This may be why we say we are “captivated” by a story or how storytellers have audiences ‘in the palm of their hands’.
In developing countries big steps have been taken by health partnerships in the areas of access to medicines and health systems. It is important that a broad audience learns about these initiatives and how pharmaceutical companies contribute to inclusive, equitable, economically productive and healthy societies. If nothing, these stories should offer a balanced reporting and change the view that people have of the ‘Big Pharma’.
However, there are some signs that the good news about these partnership does not resonate well with its audience. According to a poll on the IPFMA website, reports about health partnerships don’t even make the news. According to the poll most people think that any news about the partnerships is more PR, than anything else.
The healing effect of stories
Information is static, while stories are dynamic. Tell a story and people will be more engaged and receptive to the ideas you are communicating. Business storytelling is a powerful tool that’s scientifically and demonstrably effective in communicating with the audiences that you need to reach.
It is so powerful because, once it’s deployed well, the activity in listeners’ brains follows and mirrors the brain activity of the storyteller. In other words, viewers’ brains sync with the storyteller’s. This may be why we say we are “captivated” by a story or how storytellers have audiences “in the palm of their hands.”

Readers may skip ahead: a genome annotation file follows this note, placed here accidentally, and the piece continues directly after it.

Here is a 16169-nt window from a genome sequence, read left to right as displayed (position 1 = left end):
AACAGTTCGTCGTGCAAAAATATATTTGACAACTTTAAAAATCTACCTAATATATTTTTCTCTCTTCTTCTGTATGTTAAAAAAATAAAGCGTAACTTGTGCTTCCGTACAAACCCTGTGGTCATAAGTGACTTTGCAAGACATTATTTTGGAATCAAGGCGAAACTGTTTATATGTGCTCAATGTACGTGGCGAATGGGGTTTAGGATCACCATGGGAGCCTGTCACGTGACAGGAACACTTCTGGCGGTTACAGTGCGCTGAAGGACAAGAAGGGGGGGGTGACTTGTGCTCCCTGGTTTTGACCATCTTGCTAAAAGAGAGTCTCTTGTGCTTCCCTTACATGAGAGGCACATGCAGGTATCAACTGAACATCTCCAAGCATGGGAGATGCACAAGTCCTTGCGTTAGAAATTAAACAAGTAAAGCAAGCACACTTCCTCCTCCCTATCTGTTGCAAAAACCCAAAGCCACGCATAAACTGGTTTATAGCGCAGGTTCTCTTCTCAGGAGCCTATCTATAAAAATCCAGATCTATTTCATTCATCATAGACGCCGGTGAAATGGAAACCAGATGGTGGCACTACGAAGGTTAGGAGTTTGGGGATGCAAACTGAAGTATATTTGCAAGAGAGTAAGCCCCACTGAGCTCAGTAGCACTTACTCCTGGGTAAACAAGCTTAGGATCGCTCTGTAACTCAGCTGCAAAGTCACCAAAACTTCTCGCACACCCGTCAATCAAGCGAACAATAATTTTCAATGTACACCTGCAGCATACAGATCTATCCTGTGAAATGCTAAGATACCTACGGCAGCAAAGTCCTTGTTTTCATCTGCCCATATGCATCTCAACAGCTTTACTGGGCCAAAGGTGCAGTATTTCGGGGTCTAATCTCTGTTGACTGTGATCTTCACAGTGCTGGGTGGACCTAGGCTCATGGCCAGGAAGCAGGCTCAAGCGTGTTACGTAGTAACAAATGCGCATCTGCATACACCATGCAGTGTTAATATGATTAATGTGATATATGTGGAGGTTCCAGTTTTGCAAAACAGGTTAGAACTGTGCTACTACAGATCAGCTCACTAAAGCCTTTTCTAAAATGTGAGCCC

So if you want to captivate your audience, storytelling should be in your toolbox. But how do you use storytelling in communicating about the health partnerships? The answer might be: real, personal and shareable stories.
It’s all about empathy
Sometimes it can be hard to put ourselves in other people’s shoes. We weren’t there – how can we know what they went through? The best way to unite an idea with an emotion is by telling a compelling story. In a story, you not only weave a lot of information into the telling but you also arouse your listener’s emotions and energy.
But how do you tell a compelling story?
Well, personal stories give people something to relate to, no matter how extraordinary the story is. When communicating about your partnership, choose for a more patient oriented approach where you put the beneficiaries of your partnership more central. What is their story? How have they profited from the health partnership and what has it brought them? Show their personal perspective and let your viewers identify with them.
People do not follow brands online to be bombarded with promotions. Rather, they follow them because they believe in their social mission. Showing your impact on the ground, will create strong and believable communication which is key to increase your credibility and your brand value.
People do not follow brands online to be bombarded with promotions. Rather, they follow them because they believe in their social mission.
But good news doesn’t sell right?
It’s true that our brains are wired for negative news, however there is a trend going on called constructive journalism and it’s huge! On social media platforms stories about positive characters are flourishing. These stories are driving conversations and people are likely to share these stories with their peers due to their high likeability.
Making real stories, with a high likeability factor will help you spread the message about your partnership. It’s also a great way to reach young millennial en genZ audiences.Stories that bring change to people’s lives, inspiring, emotionally compelling and empowering content, it’s all what these generations are about.